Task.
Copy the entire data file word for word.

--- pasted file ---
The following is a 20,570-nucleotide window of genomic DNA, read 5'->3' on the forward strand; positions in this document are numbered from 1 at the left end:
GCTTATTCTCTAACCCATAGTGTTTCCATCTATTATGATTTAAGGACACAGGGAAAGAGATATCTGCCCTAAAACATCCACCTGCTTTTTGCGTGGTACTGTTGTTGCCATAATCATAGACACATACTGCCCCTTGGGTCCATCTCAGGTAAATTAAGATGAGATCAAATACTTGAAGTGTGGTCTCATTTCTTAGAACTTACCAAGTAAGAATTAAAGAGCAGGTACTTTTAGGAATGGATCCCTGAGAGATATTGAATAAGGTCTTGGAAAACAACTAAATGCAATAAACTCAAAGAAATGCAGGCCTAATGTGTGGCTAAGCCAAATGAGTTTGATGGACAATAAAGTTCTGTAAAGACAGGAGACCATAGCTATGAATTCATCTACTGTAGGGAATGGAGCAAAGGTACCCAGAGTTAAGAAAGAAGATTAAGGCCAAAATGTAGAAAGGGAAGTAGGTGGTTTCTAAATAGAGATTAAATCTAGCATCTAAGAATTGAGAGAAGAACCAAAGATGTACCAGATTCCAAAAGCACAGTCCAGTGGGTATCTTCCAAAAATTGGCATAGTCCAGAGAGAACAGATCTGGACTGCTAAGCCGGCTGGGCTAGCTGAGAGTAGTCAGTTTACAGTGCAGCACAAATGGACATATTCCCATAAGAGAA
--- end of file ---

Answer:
The following is a 20,570-nucleotide window of genomic DNA, read 5'->3' on the forward strand; positions in this document are numbered from 1 at the left end:
GCTTATTCTCTAACCCATAGTGTTTCCATCTATTATGATTTAAGGACACAGGGAAAGAGATATCTGCCCTAAAACATCCACCTGCTTTTTGCGTGGTACTGTTGTTGCCATAATCATAGACACATACTGCCCCTTGGGTCCATCTCAGGTAAATTAAGATGAGATCAAATACTTGAAGTGTGGTCTCATTTCTTAGAACTTACCAAGTAAGAATTAAAGAGCAGGTACTTTTAGGAATGGATCCCTGAGAGATATTGAATAAGGTCTTGGAAAACAACTAAATGCAATAAACTCAAAGAAATGCAGGCCTAATGTGTGGCTAAGCCAAATGAGTTTGATGGACAATAAAGTTCTGTAAAGACAGGAGACCATAGCTATGAATTCATCTACTGTAGGGAATGGAGCAAAGGTACCCAGAGTTAAGAAAGAAGATTAAGGCCAAAATGTAGAAAGGGAAGTAGGTGGTTTCTAAATAGAGATTAAATCTAGCATCTAAGAATTGAGAGAAGAACCAAAGATGTACCAGATTCCAAAAGCACAGTCCAGTGGGTATCTTCCAAAAATTGGCATAGTCCAGAGAGAACAGATCTGGACTGCTAAGCCGGCTGGGCTAGCTGAGAGTAGTCAGTTTACAGTGCAGCACAAATGGACATATTCCCATAAGAGAA